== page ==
*EDIT: This event is now SOLD OUT*
Mental Health in Context
Tuesday 21st April, 5.30-7.30pm
The Women’s Organisation, 54 James Street, Liverpool L1 0AB
Introduced by Vice Chancellor of University of Liverpool, Professor Janet Beer
featuring a guest appearance from Jeanette Winterson, in conversation and reading from her work
with Professor Rhiannon Corcoran, Dr Jane Davis and Dr Eleanor Longden
This inaugural event of a new research group at the University of Liverpool will showcase real-life research in the University for the City in vital areas of human well-being.
Working within the Institute of Psychology, Health and Society, Mental Health in Context brings together experts in the University of Liverpool from various fields of psychology and culture to consider mental health difficulties within the broader context of the social, cultural and personal realms in order to improve the understanding and treatment of those difficulties in the modern world.
This special event, launching Mental Health in Context and showing its relation to real-life concerns in the city and the region, will highlight four major projects of major relevance to public well-being , including the development of the International Centre for Reading and Wellbeing at Calderstones Mansion. For more information on the projects, please see the MHIC website.
Jeanette Winterson, the distinguished novelist who was born and raised in the North West of England, will speak of her own mental health experiences including her fictional and autobiographical writings, including her memoir Why Be Happy When You Could Be Normal?, her belief in alternative interventions including in particular the uses of literature, and read from her work.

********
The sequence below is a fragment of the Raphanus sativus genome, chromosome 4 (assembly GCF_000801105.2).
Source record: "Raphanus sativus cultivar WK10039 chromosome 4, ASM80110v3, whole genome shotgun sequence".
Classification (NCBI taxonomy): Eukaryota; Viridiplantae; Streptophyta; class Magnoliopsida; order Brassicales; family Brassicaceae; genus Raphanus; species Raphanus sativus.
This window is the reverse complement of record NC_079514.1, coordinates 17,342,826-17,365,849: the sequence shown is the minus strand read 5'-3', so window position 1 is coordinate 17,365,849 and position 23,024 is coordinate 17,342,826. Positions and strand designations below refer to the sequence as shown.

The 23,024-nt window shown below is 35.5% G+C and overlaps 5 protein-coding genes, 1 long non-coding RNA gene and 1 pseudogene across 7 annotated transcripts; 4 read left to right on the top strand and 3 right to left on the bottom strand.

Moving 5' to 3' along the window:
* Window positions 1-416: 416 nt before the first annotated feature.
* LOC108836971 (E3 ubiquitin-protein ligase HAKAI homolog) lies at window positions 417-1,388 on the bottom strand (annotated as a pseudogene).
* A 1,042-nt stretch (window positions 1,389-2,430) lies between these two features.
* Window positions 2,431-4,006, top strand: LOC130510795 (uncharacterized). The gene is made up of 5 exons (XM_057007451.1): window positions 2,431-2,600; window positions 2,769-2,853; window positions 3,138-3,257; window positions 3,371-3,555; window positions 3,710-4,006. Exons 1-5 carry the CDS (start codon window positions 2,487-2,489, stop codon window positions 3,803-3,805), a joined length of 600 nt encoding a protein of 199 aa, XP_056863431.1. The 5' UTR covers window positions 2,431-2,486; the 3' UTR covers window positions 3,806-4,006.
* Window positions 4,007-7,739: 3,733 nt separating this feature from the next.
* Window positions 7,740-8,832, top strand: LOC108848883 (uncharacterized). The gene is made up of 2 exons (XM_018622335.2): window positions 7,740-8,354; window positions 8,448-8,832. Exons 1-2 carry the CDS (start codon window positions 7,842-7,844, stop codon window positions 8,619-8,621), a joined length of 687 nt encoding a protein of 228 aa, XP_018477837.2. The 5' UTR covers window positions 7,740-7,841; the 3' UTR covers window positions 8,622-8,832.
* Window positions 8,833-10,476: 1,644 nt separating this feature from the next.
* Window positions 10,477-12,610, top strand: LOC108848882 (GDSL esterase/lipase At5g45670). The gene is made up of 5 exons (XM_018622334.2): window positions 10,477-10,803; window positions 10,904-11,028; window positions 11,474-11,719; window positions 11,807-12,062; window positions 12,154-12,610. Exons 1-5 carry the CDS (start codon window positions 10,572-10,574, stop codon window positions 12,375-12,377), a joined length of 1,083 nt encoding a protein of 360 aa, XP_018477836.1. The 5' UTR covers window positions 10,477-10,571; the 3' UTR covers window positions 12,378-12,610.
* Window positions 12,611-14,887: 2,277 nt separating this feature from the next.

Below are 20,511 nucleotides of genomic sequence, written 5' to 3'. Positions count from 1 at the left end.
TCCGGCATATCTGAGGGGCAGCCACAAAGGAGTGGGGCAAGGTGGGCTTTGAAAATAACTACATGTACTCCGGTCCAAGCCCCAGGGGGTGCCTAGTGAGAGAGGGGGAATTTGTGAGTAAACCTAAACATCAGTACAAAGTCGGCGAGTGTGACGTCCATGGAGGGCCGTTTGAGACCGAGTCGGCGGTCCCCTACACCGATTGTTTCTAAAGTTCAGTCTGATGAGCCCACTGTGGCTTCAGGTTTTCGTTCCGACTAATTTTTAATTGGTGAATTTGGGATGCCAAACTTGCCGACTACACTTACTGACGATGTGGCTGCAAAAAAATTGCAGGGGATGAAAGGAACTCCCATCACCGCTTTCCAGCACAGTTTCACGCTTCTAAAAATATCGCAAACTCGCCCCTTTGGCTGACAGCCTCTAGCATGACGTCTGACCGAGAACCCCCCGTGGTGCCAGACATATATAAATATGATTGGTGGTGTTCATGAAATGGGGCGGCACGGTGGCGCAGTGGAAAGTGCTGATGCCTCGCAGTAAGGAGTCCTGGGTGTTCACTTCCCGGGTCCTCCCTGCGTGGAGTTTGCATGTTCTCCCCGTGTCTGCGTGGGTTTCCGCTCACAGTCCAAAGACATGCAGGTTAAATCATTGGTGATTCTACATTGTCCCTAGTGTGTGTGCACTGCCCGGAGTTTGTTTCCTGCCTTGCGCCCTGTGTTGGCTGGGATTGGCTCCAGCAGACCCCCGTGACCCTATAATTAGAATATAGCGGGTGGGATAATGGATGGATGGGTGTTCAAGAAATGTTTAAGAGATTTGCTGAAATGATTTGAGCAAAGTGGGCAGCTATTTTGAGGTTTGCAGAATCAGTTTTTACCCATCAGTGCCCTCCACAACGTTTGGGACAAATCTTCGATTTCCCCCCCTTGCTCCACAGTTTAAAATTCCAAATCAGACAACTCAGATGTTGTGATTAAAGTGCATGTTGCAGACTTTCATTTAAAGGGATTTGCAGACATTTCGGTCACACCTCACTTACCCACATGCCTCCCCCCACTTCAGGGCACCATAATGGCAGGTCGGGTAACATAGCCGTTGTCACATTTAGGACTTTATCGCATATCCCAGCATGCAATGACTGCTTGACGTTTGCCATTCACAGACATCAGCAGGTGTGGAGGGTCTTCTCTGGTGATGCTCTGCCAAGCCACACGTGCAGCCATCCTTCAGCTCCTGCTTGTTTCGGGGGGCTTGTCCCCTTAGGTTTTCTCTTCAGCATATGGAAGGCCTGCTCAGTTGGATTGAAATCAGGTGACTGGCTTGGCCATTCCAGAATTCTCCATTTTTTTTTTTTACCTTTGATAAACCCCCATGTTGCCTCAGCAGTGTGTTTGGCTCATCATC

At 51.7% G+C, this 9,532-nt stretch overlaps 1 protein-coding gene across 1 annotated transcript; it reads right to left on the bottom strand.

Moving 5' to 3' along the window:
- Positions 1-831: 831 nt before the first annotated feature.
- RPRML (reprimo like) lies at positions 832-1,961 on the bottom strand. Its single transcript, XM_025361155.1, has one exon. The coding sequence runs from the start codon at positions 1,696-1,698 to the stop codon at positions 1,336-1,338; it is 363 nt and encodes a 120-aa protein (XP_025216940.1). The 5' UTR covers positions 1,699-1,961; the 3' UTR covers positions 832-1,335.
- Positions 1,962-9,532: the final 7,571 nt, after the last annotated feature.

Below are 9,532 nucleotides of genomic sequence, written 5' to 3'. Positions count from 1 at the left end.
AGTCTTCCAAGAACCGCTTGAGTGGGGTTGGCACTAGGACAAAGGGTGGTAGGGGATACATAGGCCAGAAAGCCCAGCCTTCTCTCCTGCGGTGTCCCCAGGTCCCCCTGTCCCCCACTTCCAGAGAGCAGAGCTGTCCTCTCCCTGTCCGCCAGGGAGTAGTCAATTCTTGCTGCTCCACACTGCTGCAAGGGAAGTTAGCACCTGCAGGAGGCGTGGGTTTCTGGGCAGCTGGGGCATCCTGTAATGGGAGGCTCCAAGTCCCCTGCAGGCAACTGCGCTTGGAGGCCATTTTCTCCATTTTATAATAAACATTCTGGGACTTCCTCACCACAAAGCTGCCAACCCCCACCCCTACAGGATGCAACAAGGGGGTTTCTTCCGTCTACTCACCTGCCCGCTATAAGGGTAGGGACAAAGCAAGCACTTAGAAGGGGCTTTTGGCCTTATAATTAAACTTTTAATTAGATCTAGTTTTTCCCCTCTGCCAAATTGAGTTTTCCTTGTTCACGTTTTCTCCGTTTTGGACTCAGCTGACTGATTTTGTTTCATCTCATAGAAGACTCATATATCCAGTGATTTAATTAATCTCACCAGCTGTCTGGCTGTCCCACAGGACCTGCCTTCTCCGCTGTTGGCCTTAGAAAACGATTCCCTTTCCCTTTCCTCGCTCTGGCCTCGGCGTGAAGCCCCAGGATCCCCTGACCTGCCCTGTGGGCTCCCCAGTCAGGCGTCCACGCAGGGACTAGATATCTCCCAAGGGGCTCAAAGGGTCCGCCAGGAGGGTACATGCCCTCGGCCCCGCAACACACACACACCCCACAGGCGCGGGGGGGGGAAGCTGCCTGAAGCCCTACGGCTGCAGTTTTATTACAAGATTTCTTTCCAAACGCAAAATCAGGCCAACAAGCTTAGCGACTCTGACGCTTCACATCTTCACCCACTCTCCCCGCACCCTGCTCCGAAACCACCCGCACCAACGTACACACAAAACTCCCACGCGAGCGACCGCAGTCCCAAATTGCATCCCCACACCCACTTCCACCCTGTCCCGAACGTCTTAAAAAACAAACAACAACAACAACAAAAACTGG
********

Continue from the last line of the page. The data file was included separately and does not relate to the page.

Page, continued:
“Dealing with our world is really hard work. It is hard to be healthy, mentally, physically, emotionally, spiritually, in a world where there is so little security and so much fear. Ill health is a response, a consequence of the way we live. It should not be pushed back onto us all as a personal problem. For me it’s the relationship between mind, body, outside world, and soul. The body so often carries the burdens of mental disturbance – usually through addiction, which can be food, drink, drugs, self-harming, or the pathology of wanting to be attractive all the time. Good mental health depends on knowing that life has an inside as well as an outside. That’s why meditation is so good. That’s why reading and the arts are so good. Knowing how to be on your own is one of the keystones of mental health.” – Jeanette Winterson
Jeanette was interviewed by The Reader Organisation’s Founder Jane Davis for The Reader prior to the publication of Why Be Happy When You Could Be Normal? about her experiences. The interview can be found online here: https://readerjanedavis.wordpress.com/2015/04/15/jeanette-winterson-in-conversation/
Dr Eleanor Longden exemplifies the nature of the project and the evening: she is someone who has had both profound personal experience of mental difficulties and is also a researcher within MHIC at University of Liverpool. She exemplifies the crucial two-way relation between research and reality, which is the subject-matter and purpose of MHIC. Her TED talk, ‘The Voices in My Head’, has attracted wide interest, amassing nearly 3 million views (and can be viewed here).
Places to attend are free, and can be booked here: http://www.eventbrite.co.uk/e/mental-health-in-context-launch-event-tickets-16237051458